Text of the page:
Faith Action for Community Equity (FACE) Maui is strongly behind the proposed Olowalu master plan project. It is one of the last proposed mixed-use development projects to offer significant numbers of new affordable housing for local families. What makes the
Olowalu Town project so valuable is that it will provide opportunities for working families to either purchase or rent housing at an affordable level, creating opportunities for families to benefit from this project.
I have seen Maui change throughout my lifetime on this island. More traffic congestion, loss of our natural resources, a maxed-out infrastructure (sewers, water) and, for many of the local folks, a loss of sense of place.
A lot of people born and raised here are no longer living in Hawaii. They have moved to places where housing is more affordable and jobs are more available. There are places on the Mainland that have a high number of Native Hawaiians and, in fact, one-third of the Native Hawaiian population lives on the Mainland. This is not so hard to believe when they can buy homes at half of the cost of homes on this island.
People are confused because there is so much talk about affordable housing on Maui. What is affordable and who is it affordable for? FACE Maui's definition for "affordable" means housing a family of four earning a combined income of $100,000 a year or less. It is likely that these families can reasonably afford to purchase a home. The average income for a family of four on Maui is about $70,000. FACE Maui believes it is essential to build homes for our local families and this is why we support this project.
There has been no shortage of proposed housing projects that have included affordable housing components. Unfortunately, each of these developments was defeated by other competing issues or priorities. We need to consider the needs of our growing population, and we, as a community, need to prioritize our land use planning decisions to reflect our local families' needs and desires.
Families are struggling and need to face some hard realities if they want to afford a home of their own - living on Maui, where they were born and raised, and in the community that shaped their identity, values and culture and with the support of their friends and families, or living on the Mainland where they could afford to purchase a home, make a decent living and have access to a decent education for their children. This heartbreaking reality tears apart families that have lived on this island for generations and frustratingly watch opportunities which could help address this problem be continually turned down.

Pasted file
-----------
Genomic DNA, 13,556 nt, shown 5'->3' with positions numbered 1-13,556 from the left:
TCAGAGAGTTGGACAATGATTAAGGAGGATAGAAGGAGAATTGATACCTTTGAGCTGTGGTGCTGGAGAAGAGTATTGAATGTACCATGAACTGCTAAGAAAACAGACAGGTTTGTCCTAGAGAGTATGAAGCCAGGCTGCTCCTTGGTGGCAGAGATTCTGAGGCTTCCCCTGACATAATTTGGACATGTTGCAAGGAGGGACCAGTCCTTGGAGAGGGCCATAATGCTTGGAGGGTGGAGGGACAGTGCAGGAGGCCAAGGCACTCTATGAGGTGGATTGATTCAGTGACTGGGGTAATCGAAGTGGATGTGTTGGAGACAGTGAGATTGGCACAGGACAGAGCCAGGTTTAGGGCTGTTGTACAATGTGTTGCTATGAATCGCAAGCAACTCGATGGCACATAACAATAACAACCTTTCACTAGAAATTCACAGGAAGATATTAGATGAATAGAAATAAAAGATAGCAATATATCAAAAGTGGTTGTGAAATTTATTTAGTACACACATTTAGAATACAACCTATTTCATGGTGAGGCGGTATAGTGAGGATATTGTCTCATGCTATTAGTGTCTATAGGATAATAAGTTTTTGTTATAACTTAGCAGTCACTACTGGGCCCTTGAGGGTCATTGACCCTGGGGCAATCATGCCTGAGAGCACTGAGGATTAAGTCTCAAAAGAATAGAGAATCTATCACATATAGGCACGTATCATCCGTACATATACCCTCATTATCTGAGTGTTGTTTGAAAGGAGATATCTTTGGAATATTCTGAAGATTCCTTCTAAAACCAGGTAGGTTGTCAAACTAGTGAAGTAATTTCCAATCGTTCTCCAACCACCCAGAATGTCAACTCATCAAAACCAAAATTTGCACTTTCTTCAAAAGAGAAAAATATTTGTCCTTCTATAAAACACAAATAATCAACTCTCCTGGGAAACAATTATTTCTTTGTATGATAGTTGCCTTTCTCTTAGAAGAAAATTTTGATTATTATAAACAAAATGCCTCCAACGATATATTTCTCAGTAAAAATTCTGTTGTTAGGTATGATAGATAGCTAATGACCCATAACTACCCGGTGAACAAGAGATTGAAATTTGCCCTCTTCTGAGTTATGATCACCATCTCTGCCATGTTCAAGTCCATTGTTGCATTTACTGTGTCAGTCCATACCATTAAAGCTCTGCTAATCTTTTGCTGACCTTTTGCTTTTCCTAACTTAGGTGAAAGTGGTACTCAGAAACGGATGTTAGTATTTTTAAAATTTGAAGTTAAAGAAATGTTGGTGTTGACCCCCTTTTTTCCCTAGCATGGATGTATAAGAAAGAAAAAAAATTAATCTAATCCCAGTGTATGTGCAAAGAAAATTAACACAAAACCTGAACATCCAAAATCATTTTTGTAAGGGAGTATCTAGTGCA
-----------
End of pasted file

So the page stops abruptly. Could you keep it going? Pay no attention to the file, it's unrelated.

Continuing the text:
The Olowalu Town master plan is the latest proposed project to provide opportunities for working families to stay on the island. It represents the chance to build 750 affordable housing units on Maui - a mix of rental and homeownership. It was planned with community input, including Olowalu families (1,350 participants at the first planning event), and offers to provide many community benefits, including moving the highway away from the ocean resources to lessen the impact on the reef. It will provide acres and acres of green space and parks and a community cultural center.
We know that the Olowalu Town planner and developers are strategically addressing the impacts and are providing mitigating measures that will curb any adverse impacts. We know that families have basic housing needs that we as a community must address. Families need and deserve a place to live; someplace they can call their own at a price they can really afford.
I appreciate the small-town concept that Olowalu Town has firsthand because I lived in a small town and appreciate that this project has been designed to preserve the small-town character of Maui.
FACE Maui hopes that the affordable housing element of this project will be given the rightful top priority.
* FACE Maui is a nonprofit organization made up of 25 member churches and organizations on Maui working together to build justice and equity on the island. Thelma Akita-Kealoha is the chairwoman of the FACE Maui Housing Task Force.